When the Addicks and Barker reservoirs were built, the nearby land plots were home to rice fields and grazing cattle. If water were to spill over into the fields, damages would be minimal.
However, developers began eyeing the undeveloped property in 1997 and presented plans to Fort Bend County to develop subdivisions on the plots. With few zoning laws, the county couldn’t stop the development.
As a compromise, the county required a warning be included in the plan establishing the first few neighborhoods. This would indicate to home buyers that the flood risk was a defect in the land — if they knew where to look for the warning.
However, neighborhoods built next to the initial subdivisions, which were still within the reach of the breaching floodwaters, did not include a warning for home buyers.
As the water rose during Harvey, many homeowners around Addicks and Barker learned for the first time that they were inside a designated reservoir.
The reservoirs were built to protect downtown Houston from flooding, but the Army Corps of Engineers did not plan for the reservoirs to flood homes — they were supposed to flood empty fields in the event the dam was breached.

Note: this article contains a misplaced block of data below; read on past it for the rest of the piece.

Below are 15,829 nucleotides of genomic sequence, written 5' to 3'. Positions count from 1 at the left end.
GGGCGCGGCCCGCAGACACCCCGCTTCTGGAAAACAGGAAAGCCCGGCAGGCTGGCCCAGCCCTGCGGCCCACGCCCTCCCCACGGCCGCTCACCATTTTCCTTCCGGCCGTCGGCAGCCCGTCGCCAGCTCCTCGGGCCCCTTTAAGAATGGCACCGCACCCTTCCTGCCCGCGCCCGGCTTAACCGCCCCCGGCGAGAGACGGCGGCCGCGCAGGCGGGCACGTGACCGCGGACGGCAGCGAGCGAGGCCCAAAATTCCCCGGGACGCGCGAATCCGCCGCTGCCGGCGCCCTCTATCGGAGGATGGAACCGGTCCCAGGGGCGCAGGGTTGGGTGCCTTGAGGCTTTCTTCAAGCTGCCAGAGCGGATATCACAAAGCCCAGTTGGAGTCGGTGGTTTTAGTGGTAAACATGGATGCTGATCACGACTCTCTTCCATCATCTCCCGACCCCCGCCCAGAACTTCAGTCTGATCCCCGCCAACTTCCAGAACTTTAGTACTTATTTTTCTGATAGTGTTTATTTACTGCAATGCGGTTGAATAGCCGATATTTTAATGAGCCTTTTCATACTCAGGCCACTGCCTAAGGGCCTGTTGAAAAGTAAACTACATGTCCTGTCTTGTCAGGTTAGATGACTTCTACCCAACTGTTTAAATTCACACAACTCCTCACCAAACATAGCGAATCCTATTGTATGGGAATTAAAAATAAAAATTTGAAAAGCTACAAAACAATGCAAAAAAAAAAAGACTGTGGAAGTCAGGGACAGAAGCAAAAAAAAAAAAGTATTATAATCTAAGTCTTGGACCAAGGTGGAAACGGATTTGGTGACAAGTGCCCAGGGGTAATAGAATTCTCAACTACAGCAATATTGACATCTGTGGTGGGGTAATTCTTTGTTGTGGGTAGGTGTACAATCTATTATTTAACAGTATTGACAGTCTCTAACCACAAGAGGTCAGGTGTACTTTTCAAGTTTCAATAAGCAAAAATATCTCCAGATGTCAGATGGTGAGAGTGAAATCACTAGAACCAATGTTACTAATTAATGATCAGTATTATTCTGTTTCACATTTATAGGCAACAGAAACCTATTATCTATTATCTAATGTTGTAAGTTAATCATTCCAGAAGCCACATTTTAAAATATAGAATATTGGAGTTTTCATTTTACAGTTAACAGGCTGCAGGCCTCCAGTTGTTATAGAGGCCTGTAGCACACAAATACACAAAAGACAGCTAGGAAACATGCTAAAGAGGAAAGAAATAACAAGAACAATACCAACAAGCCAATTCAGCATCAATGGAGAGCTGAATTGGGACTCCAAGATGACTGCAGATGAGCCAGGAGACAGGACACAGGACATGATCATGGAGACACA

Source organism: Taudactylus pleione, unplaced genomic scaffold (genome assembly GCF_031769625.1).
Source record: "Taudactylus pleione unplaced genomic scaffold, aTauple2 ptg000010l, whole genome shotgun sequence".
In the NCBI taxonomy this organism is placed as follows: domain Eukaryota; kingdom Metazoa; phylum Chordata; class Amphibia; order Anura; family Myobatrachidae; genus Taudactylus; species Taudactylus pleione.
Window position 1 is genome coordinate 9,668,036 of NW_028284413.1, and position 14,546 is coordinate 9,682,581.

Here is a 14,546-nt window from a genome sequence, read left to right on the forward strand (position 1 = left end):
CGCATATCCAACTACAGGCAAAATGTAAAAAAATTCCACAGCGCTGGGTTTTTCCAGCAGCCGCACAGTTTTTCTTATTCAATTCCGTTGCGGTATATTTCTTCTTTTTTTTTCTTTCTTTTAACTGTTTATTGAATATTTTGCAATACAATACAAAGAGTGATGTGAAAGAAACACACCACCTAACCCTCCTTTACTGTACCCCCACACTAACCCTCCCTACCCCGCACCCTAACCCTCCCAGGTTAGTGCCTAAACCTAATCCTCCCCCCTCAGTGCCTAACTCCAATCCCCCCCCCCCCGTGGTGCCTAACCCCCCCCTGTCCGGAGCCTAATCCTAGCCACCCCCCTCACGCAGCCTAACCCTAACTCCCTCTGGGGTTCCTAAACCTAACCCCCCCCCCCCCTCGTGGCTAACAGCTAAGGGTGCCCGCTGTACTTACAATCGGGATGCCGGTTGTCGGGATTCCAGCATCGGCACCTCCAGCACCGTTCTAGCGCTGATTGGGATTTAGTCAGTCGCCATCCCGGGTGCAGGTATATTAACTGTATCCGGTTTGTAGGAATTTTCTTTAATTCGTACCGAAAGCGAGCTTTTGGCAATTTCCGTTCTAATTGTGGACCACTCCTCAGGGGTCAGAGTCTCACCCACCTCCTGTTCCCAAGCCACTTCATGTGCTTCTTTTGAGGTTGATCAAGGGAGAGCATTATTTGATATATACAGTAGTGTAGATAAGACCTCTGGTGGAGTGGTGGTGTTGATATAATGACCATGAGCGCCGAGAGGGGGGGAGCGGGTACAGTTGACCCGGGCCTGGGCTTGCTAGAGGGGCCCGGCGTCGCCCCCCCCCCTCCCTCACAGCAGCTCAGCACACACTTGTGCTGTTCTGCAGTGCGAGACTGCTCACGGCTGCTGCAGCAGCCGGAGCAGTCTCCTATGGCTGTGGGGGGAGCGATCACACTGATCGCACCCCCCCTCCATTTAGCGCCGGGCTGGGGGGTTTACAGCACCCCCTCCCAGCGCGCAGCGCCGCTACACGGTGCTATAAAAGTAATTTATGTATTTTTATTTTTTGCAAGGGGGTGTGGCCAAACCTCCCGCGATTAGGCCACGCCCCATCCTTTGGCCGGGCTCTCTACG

After Harvey, the corps was forced to release water from the reservoirs to prevent wall failure, which would have inundated the city with water. In releasing water, homes built over the rice fields and pastures flooded, destroying the homes of people who didn’t know they were living in an area expected to flood.
Without zoning laws, the county did its best to control development. Despite its efforts, homeowners lost everything as water was released from the reservoirs.